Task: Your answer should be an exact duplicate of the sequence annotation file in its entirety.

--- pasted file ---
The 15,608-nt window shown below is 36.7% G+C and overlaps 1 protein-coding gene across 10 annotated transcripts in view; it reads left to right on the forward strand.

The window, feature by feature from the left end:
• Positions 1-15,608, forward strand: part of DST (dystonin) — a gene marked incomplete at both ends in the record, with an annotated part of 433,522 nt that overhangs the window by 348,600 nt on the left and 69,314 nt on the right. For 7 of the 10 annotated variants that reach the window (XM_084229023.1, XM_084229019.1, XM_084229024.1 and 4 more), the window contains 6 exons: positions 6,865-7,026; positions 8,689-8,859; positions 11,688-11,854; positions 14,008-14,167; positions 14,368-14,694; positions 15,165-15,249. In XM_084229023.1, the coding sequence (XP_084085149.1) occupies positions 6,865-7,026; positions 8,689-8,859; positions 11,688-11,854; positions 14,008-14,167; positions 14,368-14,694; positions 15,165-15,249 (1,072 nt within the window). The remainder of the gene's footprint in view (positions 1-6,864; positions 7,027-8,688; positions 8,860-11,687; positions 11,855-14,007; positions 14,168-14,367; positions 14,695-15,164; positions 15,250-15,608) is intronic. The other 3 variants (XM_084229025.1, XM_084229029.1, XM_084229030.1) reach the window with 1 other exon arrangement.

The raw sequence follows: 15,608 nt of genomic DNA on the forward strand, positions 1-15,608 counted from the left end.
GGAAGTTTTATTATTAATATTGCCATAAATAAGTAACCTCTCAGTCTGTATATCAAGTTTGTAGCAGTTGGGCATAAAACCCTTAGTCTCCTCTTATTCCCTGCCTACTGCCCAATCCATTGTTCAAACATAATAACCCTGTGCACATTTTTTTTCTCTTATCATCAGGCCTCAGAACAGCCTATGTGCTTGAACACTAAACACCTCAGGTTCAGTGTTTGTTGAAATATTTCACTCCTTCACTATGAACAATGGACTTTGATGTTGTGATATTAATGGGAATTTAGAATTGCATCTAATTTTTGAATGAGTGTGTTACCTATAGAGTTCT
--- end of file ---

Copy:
The 15,608-nt window shown below is 36.7% G+C and overlaps 1 protein-coding gene across 10 annotated transcripts in view; it reads left to right on the forward strand.

The window, feature by feature from the left end:
• Positions 1-15,608, forward strand: part of DST (dystonin) — a gene marked incomplete at both ends in the record, with an annotated part of 433,522 nt that overhangs the window by 348,600 nt on the left and 69,314 nt on the right. For 7 of the 10 annotated variants that reach the window (XM_084229023.1, XM_084229019.1, XM_084229024.1 and 4 more), the window contains 6 exons: positions 6,865-7,026; positions 8,689-8,859; positions 11,688-11,854; positions 14,008-14,167; positions 14,368-14,694; positions 15,165-15,249. In XM_084229023.1, the coding sequence (XP_084085149.1) occupies positions 6,865-7,026; positions 8,689-8,859; positions 11,688-11,854; positions 14,008-14,167; positions 14,368-14,694; positions 15,165-15,249 (1,072 nt within the window). The remainder of the gene's footprint in view (positions 1-6,864; positions 7,027-8,688; positions 8,860-11,687; positions 11,855-14,007; positions 14,168-14,367; positions 14,695-15,164; positions 15,250-15,608) is intronic. The other 3 variants (XM_084229025.1, XM_084229029.1, XM_084229030.1) reach the window with 1 other exon arrangement.

The raw sequence follows: 15,608 nt of genomic DNA on the forward strand, positions 1-15,608 counted from the left end.
GGAAGTTTTATTATTAATATTGCCATAAATAAGTAACCTCTCAGTCTGTATATCAAGTTTGTAGCAGTTGGGCATAAAACCCTTAGTCTCCTCTTATTCCCTGCCTACTGCCCAATCCATTGTTCAAACATAATAACCCTGTGCACATTTTTTTTCTCTTATCATCAGGCCTCAGAACAGCCTATGTGCTTGAACACTAAACACCTCAGGTTCAGTGTTTGTTGAAATATTTCACTCCTTCACTATGAACAATGGACTTTGATGTTGTGATATTAATGGGAATTTAGAATTGCATCTAATTTTTGAATGAGTGTGTTACCTATAGAGTTCT